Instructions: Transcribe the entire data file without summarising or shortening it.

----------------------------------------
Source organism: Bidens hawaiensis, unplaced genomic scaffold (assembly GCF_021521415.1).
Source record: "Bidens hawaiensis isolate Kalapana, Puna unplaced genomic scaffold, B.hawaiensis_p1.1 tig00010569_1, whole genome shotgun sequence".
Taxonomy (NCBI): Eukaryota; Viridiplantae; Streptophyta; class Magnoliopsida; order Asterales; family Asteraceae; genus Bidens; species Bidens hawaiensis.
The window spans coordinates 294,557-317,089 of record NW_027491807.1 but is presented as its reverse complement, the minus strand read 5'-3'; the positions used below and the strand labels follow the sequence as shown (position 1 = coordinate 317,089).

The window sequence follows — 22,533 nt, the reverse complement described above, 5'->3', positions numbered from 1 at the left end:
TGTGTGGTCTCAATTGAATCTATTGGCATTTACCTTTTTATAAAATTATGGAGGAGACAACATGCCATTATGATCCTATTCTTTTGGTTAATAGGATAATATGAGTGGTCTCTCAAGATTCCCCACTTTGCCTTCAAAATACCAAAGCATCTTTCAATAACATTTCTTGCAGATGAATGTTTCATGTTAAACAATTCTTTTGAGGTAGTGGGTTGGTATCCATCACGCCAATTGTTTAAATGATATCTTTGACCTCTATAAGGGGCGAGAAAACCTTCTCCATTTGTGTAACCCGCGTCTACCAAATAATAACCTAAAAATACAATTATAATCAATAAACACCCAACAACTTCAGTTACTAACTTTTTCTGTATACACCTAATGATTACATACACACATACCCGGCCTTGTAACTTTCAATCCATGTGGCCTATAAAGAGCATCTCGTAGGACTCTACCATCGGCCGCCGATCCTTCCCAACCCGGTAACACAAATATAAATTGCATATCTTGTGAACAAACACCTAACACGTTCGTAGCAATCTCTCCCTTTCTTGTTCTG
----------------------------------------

Source organism: Bidens hawaiensis, unplaced genomic scaffold (assembly GCF_021521415.1).
Source record: "Bidens hawaiensis isolate Kalapana, Puna unplaced genomic scaffold, B.hawaiensis_p1.1 tig00010569_1, whole genome shotgun sequence".
Taxonomy (NCBI): Eukaryota; Viridiplantae; Streptophyta; class Magnoliopsida; order Asterales; family Asteraceae; genus Bidens; species Bidens hawaiensis.
The window spans coordinates 294,557-317,089 of record NW_027491807.1 but is presented as its reverse complement, the minus strand read 5'-3'; the positions used below and the strand labels follow the sequence as shown (position 1 = coordinate 317,089).

The window sequence follows — 22,533 nt, the reverse complement described above, 5'->3', positions numbered from 1 at the left end:
TGTGTGGTCTCAATTGAATCTATTGGCATTTACCTTTTTATAAAATTATGGAGGAGACAACATGCCATTATGATCCTATTCTTTTGGTTAATAGGATAATATGAGTGGTCTCTCAAGATTCCCCACTTTGCCTTCAAAATACCAAAGCATCTTTCAATAACATTTCTTGCAGATGAATGTTTCATGTTAAACAATTCTTTTGAGGTAGTGGGTTGGTATCCATCACGCCAATTGTTTAAATGATATCTTTGACCTCTATAAGGGGCGAGAAAACCTTCTCCATTTGTGTAACCCGCGTCTACCAAATAATAACCTAAAAATACAATTATAATCAATAAACACCCAACAACTTCAGTTACTAACTTTTTCTGTATACACCTAATGATTACATACACACATACCCGGCCTTGTAACTTTCAATCCATGTGGCCTATAAAGAGCATCTCGTAGGACTCTACCATCGGCCGCCGATCCTTCCCAACCCGGTAACACAAATATAAATTGCATATCTTGTGAACAAACACCTAACACGTTCGTAGCAATCTCTCCCTTTCTTGTTCTG